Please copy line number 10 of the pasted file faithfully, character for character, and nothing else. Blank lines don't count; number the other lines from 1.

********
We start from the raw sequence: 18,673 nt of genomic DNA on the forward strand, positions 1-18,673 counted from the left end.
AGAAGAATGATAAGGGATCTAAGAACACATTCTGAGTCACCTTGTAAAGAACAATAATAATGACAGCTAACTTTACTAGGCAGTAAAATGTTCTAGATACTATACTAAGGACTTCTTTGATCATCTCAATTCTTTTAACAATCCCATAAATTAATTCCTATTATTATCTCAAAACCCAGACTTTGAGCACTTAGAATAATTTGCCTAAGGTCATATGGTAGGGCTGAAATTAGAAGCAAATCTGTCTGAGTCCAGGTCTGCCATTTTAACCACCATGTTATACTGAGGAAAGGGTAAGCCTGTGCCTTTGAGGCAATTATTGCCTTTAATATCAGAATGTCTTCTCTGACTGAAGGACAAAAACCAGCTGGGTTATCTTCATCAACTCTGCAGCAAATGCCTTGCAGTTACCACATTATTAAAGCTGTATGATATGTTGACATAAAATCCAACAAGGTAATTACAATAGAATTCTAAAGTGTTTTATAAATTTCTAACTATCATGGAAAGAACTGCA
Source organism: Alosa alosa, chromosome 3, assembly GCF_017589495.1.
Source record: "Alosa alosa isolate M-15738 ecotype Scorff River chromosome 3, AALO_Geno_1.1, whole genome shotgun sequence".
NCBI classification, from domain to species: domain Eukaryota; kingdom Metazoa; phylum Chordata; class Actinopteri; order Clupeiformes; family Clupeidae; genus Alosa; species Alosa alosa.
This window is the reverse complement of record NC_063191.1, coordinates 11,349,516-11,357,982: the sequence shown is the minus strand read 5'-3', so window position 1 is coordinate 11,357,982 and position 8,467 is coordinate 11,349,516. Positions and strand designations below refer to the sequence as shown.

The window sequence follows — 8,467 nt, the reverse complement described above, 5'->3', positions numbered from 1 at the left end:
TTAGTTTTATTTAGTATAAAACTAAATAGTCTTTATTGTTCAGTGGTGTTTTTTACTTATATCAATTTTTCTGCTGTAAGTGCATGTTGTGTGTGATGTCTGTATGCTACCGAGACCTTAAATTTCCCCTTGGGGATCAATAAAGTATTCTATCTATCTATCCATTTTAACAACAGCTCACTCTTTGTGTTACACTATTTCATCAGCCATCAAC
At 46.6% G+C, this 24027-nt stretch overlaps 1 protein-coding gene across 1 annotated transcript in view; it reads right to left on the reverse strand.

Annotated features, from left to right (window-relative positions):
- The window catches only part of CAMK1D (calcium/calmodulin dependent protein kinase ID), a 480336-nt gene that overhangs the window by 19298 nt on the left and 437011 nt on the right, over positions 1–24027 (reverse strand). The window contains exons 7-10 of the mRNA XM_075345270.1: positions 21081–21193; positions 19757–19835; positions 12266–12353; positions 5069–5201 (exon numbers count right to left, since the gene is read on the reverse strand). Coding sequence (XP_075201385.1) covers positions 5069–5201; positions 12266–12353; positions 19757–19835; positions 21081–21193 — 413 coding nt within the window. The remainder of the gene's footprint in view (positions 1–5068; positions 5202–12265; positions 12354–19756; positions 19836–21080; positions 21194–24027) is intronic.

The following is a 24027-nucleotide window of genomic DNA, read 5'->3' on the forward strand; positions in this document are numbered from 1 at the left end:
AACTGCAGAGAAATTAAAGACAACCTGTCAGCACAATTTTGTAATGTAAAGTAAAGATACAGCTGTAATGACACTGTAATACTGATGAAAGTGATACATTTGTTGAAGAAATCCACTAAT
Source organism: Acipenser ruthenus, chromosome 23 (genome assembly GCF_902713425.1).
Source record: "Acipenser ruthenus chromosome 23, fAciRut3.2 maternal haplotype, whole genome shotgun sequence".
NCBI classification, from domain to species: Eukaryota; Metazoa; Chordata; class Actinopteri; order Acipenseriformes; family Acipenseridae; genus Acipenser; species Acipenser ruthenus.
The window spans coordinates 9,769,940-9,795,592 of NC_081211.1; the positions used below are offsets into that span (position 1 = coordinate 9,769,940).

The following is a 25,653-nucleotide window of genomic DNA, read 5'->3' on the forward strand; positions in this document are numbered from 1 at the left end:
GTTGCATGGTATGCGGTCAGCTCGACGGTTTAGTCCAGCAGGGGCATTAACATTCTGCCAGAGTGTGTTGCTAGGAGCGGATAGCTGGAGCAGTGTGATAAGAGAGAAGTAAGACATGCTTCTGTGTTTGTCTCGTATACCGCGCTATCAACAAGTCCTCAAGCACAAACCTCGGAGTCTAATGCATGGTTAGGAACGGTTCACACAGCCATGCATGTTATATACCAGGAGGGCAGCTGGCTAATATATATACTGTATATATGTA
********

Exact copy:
Annotated features, from left to right (window-relative positions):